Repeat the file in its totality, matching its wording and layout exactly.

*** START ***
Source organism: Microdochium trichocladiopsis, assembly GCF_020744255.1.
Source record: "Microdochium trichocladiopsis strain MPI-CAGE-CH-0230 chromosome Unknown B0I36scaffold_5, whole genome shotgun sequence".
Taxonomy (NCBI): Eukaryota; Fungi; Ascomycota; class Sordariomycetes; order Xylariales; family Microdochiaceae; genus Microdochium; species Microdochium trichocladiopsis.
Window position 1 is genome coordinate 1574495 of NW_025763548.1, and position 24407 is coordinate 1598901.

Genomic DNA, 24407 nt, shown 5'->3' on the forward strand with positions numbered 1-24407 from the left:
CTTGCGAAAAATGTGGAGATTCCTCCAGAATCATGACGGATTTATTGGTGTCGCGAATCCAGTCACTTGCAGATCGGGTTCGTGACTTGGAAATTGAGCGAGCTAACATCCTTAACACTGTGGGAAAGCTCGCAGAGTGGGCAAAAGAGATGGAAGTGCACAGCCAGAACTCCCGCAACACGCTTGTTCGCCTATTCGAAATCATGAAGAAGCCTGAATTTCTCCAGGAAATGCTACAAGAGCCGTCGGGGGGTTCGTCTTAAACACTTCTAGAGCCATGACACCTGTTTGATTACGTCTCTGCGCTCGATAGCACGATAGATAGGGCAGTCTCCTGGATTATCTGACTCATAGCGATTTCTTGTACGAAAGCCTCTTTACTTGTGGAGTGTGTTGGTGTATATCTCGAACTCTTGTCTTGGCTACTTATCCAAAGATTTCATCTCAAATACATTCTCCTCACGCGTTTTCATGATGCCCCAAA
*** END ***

Source organism: Microdochium trichocladiopsis, assembly GCF_020744255.1.
Source record: "Microdochium trichocladiopsis strain MPI-CAGE-CH-0230 chromosome Unknown B0I36scaffold_5, whole genome shotgun sequence".
Taxonomy (NCBI): Eukaryota; Fungi; Ascomycota; class Sordariomycetes; order Xylariales; family Microdochiaceae; genus Microdochium; species Microdochium trichocladiopsis.
Window position 1 is genome coordinate 1574495 of NW_025763548.1, and position 24407 is coordinate 1598901.

Genomic DNA, 24407 nt, shown 5'->3' on the forward strand with positions numbered 1-24407 from the left:
CTTGCGAAAAATGTGGAGATTCCTCCAGAATCATGACGGATTTATTGGTGTCGCGAATCCAGTCACTTGCAGATCGGGTTCGTGACTTGGAAATTGAGCGAGCTAACATCCTTAACACTGTGGGAAAGCTCGCAGAGTGGGCAAAAGAGATGGAAGTGCACAGCCAGAACTCCCGCAACACGCTTGTTCGCCTATTCGAAATCATGAAGAAGCCTGAATTTCTCCAGGAAATGCTACAAGAGCCGTCGGGGGGTTCGTCTTAAACACTTCTAGAGCCATGACACCTGTTTGATTACGTCTCTGCGCTCGATAGCACGATAGATAGGGCAGTCTCCTGGATTATCTGACTCATAGCGATTTCTTGTACGAAAGCCTCTTTACTTGTGGAGTGTGTTGGTGTATATCTCGAACTCTTGTCTTGGCTACTTATCCAAAGATTTCATCTCAAATACATTCTCCTCACGCGTTTTCATGATGCCCCAAA